White wines become darker with brown tints. Red wines become brown and the pigments may precipitate out of the wine. The aromas become stale, flat and cardboard-like, with characters of green apples or sherry-like, aldehydic aromas. In extreme cases, the acetobacter and film yeasts will grow on the surface, raising volatility to unacceptable levels, as characterised by a strong vinegar aroma.
a. Exposure of wine to air before bottling
During winemaking, the wine is constantly exposed to air during racking, fining, filtering, storage in tank and bottling. If levels of oxygen are too high, and the wine is not protected through the use of inert gases such as carbon dioxide (through the addition of dry ice which blankets the surface of the wine), then the wine will oxidise.
b. Wines bottled under cork closures
Wines bottled under cork have a greater risk of oxidation than wines bottled under screw cap, especially if the cork is of poor quality. If the wine is exposed to rapid fluctuations in temperature during transport or storage, the cork will expand and contract, drawing air in and out of the bottle, exposing the wine to air. Also if the wine is not stored laying down then the cork can dry out, allowing more air to penetrate through the natural holes in the cork causing oxidation.
2. Cork Taint (TCA)
At low levels, it dulls the wine’s aroma. At higher levels, it gives the wine a musty, wet newspaper, dank cellar aroma and reduces the fruit, oak and other desirable characters. It is estimated that between 2 and 6 per cent of all wines bottled under cork are affected by faulty corks. People vary in their ability to detect TCA.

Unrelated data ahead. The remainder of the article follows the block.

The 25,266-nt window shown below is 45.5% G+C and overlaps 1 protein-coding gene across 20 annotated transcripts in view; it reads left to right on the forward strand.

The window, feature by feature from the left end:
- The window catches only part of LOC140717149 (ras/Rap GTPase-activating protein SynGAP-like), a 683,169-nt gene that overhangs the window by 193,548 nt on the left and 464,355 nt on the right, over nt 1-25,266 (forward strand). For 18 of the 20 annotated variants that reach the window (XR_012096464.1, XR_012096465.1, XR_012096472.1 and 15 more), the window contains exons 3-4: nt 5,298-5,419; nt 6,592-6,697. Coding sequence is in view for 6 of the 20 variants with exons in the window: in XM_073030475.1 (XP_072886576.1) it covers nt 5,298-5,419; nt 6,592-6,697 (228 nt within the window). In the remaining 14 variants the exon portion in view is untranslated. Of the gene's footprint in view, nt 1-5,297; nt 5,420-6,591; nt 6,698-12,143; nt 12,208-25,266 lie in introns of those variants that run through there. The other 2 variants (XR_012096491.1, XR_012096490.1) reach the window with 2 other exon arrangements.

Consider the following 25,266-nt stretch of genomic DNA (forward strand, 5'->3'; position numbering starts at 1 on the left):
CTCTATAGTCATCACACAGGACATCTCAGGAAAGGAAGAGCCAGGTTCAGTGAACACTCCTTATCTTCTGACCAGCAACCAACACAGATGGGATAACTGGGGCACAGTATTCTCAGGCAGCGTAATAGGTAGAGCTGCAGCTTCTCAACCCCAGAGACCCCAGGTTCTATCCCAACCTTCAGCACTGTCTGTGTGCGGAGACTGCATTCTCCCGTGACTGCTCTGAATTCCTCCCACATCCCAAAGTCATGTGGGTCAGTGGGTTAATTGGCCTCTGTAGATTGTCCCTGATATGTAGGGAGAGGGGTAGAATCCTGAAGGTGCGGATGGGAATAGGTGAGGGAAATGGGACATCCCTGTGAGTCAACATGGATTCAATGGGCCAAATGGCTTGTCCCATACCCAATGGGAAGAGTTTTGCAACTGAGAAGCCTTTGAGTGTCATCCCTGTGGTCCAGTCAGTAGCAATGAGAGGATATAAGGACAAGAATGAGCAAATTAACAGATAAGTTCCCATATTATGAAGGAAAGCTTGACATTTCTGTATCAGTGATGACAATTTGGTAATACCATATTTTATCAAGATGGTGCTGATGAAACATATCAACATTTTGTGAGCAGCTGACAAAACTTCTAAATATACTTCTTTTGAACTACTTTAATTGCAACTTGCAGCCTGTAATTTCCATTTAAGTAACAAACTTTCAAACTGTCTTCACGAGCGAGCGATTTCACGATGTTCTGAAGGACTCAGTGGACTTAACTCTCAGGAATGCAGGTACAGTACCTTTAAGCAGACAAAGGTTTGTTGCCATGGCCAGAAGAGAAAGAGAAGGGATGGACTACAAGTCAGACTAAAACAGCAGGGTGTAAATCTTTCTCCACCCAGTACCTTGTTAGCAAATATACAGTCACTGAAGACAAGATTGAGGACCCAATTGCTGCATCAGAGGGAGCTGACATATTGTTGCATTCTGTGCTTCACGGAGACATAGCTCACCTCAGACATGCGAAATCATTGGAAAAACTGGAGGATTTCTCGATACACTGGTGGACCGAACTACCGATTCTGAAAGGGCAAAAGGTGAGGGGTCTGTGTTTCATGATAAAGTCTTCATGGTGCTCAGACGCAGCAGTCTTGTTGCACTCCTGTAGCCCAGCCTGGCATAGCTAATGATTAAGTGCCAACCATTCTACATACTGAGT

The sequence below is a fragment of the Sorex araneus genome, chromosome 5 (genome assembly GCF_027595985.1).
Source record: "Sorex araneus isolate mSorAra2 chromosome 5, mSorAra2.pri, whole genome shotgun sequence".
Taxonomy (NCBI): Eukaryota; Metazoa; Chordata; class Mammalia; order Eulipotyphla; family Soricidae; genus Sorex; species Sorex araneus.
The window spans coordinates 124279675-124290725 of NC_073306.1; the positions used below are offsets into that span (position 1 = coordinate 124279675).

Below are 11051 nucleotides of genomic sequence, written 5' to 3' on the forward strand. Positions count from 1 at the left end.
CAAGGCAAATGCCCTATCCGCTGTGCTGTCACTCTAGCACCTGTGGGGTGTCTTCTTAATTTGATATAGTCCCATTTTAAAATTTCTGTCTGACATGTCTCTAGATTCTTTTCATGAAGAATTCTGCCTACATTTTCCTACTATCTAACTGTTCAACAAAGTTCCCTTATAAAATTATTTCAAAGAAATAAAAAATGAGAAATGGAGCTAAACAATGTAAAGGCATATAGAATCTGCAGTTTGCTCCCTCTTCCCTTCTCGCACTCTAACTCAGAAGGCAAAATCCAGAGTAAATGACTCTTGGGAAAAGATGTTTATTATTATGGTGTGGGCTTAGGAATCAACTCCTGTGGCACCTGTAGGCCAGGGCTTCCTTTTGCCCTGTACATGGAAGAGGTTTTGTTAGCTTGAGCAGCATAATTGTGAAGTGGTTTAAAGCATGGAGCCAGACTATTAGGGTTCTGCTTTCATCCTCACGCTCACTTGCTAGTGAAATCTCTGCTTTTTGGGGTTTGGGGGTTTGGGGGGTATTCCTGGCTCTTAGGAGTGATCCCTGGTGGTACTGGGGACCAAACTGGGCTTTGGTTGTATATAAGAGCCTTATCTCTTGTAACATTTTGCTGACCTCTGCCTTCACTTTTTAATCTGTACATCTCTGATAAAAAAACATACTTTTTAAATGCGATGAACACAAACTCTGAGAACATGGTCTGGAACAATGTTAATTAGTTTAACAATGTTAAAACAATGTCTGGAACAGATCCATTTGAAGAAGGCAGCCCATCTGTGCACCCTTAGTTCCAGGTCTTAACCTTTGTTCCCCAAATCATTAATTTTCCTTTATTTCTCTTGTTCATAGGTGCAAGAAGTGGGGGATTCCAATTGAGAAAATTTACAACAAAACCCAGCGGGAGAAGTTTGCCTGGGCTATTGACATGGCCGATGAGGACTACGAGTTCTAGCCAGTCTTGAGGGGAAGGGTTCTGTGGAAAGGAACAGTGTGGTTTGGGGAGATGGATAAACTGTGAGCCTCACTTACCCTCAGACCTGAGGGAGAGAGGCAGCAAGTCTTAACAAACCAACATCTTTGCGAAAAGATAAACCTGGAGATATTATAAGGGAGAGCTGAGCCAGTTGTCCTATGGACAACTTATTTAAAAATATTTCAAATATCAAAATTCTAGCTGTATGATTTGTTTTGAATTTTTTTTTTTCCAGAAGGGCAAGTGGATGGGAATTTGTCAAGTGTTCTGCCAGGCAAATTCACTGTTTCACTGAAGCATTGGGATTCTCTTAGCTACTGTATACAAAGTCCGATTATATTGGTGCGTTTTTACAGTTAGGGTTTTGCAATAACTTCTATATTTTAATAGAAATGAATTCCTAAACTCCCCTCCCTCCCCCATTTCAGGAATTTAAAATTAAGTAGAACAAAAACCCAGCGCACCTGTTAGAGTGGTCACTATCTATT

If the cork has been bleached and sterilized with chlorine during manufacture, the chlorine can be converted to chloranisole by microorganisms, causing the chemical compound known as 2,4,6 – triachloroanisole, or cork taint.
3. Hydrogen Sulfide
A rotten egg smell.
Nitrogen deficiency in the grape. Yeasts require sulfur containing amino acids and nitrogen to convert the sugars from the grapes into alcohol. If the levels of nitrogen are too low, then enzymes in the grape will generate excess sulfur, creating a rotten egg smell.
4. Ethyl Mercaptan
An onion or rubber aroma.
Reaction of ethanol with hydrogen sulfide.
5. Dimethyl Sulfide
At low levels, it can contribute fruity, fullness and complexity. At high levels, there is an unpleasant cooked cabbage water, canned corn, asparagus or truffle character
Occurs during bottle ageing probably due to the breakdown of sulfur containing amino acids.
6. Excess Sulfur Dioxide
Subdues the wine aroma, and strips the wine of its character. At higher levels, it has a sharp, irritating smell.
Too much free (or unbound) sulfur dioxide due winemaker error.
7. Volatile Acidity / Volatility
1. Acetic Acid
At low levels, it can lift the nose and add flavour and complexity to the wine to help to balance the residual sugars in a dessert wine. At higher levels, there is a vinegar smell or sharpness on the nose and a ‘pricked’ sensation with a hard, sour finish, especially at the back of the roof of the mouth.
2. Ethyl Acetate
At low levels, it can impart a fruity character to the wine and add complexity. At higher levels, it creates a solvent-like aroma similar to nail polish remover.
a. Wild yeasts present on the berries produce acetic acid and ethyl acetate during fermentation.
b. Acetic acid bacteria present on the grape oxidise ethanol to acetic acid.
A mouse cage or mousy aroma that leaves a hard, bitter taste in the mouth.
Mousiness is produced by both lactic acid bacteria and species of the yeast, Brettanomyces. Red wines that are made using low levels of sulfur dioxide are most prone to mousiness as sulfur dioxide is normally used to destroy unwanted microorganisms.
9. Brettanomyces (or ‘Brett’)
Depending on the type, Brett can add to the wine’s complexity through smoky, bacon, spice and clove aromas. Other less pleasant Brett characters include sweatiness, cheese, rancidity, band aid, medicinal, antiseptic and barnyard characters. People vary in their ability to detect Brett and therefore in their tolerance to it.
Brettanomyces yeast exists on the surface of the grape skins and also in the winery. It is more evident in red wines that have low levels of sulfur dioxide.